frequent (2.1-10.0), common (10.1-40.0) or abundant (>40.0). If these
categories do not work for your data you can of course adapt them
accordingly. To avoid counting birds several times, it is important that
different observers move to a starting point at some distance from base
camp and plan their routes so that they are not overlapping. Birds that call
loudly will be recorded more often than more quiet ones and the likelihood
to record a species will depend on its state in the annual cycle.
MacKinnon lists (MacKinnon & Phillips, 1993). They are often used in
“Rapid Assessments” (Herzog et al., 2002). Make a list by recording each
new species seen until you reach e.g. 20 species; then start again with a
new list. Any one species will only be recorded once in your first list of 20,
but may be recorded again in subsequent lists. Analysis of ten or more lists
for a given area will give a good picture of its avifauna. Plotting the
cumulative total number of species recorded against the number of lists
made, this produces a species discovery curve whose steepness reflects
species richness and indicates how many more species are likely to be
found in an area (Fig. 2). If you are in a habitat that is species poor, you
may decide to use a lower number than 20, maybe 15 or even 10 (Poulsen
et al., 1997). You need to try this out. Your speed of walking will greatly
affect the kind of species you will encounter. Whilst walking slowly through
the forest one will get a good number of scrub or canopy dwelling birds, but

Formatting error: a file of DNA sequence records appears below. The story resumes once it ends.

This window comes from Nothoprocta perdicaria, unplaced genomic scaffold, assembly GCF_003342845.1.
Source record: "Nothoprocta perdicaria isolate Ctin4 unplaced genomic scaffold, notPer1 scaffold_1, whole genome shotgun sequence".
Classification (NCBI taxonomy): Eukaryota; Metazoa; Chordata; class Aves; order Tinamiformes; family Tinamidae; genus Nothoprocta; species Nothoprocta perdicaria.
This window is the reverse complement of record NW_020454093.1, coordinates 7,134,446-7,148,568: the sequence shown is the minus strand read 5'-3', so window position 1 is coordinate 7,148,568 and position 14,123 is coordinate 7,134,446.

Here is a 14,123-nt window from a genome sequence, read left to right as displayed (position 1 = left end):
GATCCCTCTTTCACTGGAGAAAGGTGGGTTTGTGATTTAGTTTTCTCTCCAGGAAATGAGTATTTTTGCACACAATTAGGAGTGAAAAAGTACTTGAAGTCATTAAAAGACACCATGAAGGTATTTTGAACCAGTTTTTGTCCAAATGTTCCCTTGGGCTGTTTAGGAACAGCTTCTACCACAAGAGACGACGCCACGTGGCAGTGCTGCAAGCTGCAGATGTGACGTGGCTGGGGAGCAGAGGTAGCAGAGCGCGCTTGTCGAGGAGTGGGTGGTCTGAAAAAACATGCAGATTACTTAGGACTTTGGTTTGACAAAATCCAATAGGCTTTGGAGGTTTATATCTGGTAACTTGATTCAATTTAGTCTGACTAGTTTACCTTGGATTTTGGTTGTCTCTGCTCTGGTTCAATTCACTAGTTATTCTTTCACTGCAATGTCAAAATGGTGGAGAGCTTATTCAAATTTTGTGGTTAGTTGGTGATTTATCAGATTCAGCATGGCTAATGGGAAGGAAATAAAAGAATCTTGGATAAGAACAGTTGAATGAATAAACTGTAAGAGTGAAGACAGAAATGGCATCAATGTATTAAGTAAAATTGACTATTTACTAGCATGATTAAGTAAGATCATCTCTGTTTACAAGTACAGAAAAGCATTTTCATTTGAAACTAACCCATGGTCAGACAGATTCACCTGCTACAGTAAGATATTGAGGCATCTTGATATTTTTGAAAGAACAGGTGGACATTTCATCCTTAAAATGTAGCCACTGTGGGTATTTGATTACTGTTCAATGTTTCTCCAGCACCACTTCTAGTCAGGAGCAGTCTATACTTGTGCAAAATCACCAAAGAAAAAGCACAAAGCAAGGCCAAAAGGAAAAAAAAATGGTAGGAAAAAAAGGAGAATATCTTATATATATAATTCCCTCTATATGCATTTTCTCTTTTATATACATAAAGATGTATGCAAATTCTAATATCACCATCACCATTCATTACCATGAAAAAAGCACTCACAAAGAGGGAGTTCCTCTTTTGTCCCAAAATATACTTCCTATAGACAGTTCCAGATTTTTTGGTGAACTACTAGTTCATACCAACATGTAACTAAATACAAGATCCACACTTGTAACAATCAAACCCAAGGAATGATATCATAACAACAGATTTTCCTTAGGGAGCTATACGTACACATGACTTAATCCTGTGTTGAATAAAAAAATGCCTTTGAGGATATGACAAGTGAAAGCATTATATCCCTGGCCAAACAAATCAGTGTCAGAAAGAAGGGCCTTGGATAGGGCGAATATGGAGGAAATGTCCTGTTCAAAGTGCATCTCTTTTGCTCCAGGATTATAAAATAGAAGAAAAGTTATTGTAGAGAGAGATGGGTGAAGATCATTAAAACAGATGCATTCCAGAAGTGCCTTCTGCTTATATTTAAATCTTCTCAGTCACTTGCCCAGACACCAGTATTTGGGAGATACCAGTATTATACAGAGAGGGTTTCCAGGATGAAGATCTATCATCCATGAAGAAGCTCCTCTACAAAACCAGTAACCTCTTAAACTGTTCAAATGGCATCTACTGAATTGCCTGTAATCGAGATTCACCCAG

for some ground-dwelling birds such as pheasants, pittas or thrushes,
moving quickly but silently through the forest will yield better results, as birds
have less time to react to your approach. It is recommended to discover
every bird that is active within 50 m from the transect line (Schieck, 1997)
and thus it is not practically possible to achieve a constant walking speed.
If this method is used to describe community structure, there are some
fundamental flaws, as some records will be single birds and others will be
flocks with many individuals of the same species; fortunately this problem is
not so serious in tropical forests where most species appear in pairs and
family groups (2-4 individuals). The data can be much improved by writing
down the number of individuals and use this raw data for the final analysis
of community composition and species richness (Herzog et al., 2002).
Fig. 2. Species curves derived from MacKinnon lists, simplified and altered from
MacKinnon & Phillips (1993).
Timed species counts. Timed species counts (TSCs) are especially useful
for open habitats (Pomeroy & Tengecho, 1986), but as mentioned above
this approach may not be useful off-trail in thick vegetation. Data for TSCs
are recorded in six columns, corresponding to six 10-min intervals during an
hour-long survey. The observer walks at a slow pace (about 1-2 km/h). For
the first 10 min, every species seen or heard is noted down in the first
column, regardless of the number of individuals. For the second 10 min-
period, any species not already recorded is noted in the second column and
so on. For one observation hour each species is only noted once. A
minimum of 15 surveys should be carried out for a site, corresponding to 15
observation hours. Pomeroy & Tengecho (1986) suggest to physically cover
an area of 1 km² for each count. Depending on the habitat this may of
course be modified.
Quantitative Methods
Positioning of sampling points. There are various possibilities to place
sampling points or beginnings of transects (Fig. 3), each one with
advantages and disadvantages. For statistical reasons it is important to
place all sampling points at random or at least to place your first point in a
line of points at random. When counting along roads or existing paths (Fig.
3A) it is likely that not all species are discovered because the path does not
run through all the different habitats. More importantly, the presence of the
road or path may influence the species (or numbers) present. Placing the
points randomly may give better coverage (Fig. 3B), however, choosing a
completely random approach may leave some areas unsampled. A stratified